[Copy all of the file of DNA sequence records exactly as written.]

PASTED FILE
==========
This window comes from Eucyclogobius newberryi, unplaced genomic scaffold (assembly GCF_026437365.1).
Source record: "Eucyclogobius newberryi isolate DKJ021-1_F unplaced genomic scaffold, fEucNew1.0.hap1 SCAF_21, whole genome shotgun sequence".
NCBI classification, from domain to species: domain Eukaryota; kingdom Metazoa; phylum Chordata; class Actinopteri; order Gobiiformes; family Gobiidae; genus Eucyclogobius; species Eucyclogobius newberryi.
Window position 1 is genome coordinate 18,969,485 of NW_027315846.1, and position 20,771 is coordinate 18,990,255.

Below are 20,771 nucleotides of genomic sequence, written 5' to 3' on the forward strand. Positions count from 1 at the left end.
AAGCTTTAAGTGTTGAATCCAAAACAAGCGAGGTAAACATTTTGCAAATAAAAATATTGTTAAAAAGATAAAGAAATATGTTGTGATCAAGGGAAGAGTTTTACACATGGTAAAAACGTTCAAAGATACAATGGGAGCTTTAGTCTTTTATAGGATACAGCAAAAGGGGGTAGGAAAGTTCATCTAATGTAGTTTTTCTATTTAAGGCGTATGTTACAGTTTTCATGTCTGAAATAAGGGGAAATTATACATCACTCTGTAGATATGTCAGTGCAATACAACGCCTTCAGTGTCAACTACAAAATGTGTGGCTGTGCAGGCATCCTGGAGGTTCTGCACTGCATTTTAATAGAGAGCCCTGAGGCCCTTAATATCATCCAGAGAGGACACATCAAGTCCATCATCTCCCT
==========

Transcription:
This window comes from Eucyclogobius newberryi, unplaced genomic scaffold (assembly GCF_026437365.1).
Source record: "Eucyclogobius newberryi isolate DKJ021-1_F unplaced genomic scaffold, fEucNew1.0.hap1 SCAF_21, whole genome shotgun sequence".
NCBI classification, from domain to species: domain Eukaryota; kingdom Metazoa; phylum Chordata; class Actinopteri; order Gobiiformes; family Gobiidae; genus Eucyclogobius; species Eucyclogobius newberryi.
Window position 1 is genome coordinate 18,969,485 of NW_027315846.1, and position 20,771 is coordinate 18,990,255.

Below are 20,771 nucleotides of genomic sequence, written 5' to 3' on the forward strand. Positions count from 1 at the left end.
AAGCTTTAAGTGTTGAATCCAAAACAAGCGAGGTAAACATTTTGCAAATAAAAATATTGTTAAAAAGATAAAGAAATATGTTGTGATCAAGGGAAGAGTTTTACACATGGTAAAAACGTTCAAAGATACAATGGGAGCTTTAGTCTTTTATAGGATACAGCAAAAGGGGGTAGGAAAGTTCATCTAATGTAGTTTTTCTATTTAAGGCGTATGTTACAGTTTTCATGTCTGAAATAAGGGGAAATTATACATCACTCTGTAGATATGTCAGTGCAATACAACGCCTTCAGTGTCAACTACAAAATGTGTGGCTGTGCAGGCATCCTGGAGGTTCTGCACTGCATTTTAATAGAGAGCCCTGAGGCCCTTAATATCATCCAGAGAGGACACATCAAGTCCATCATCTCCCT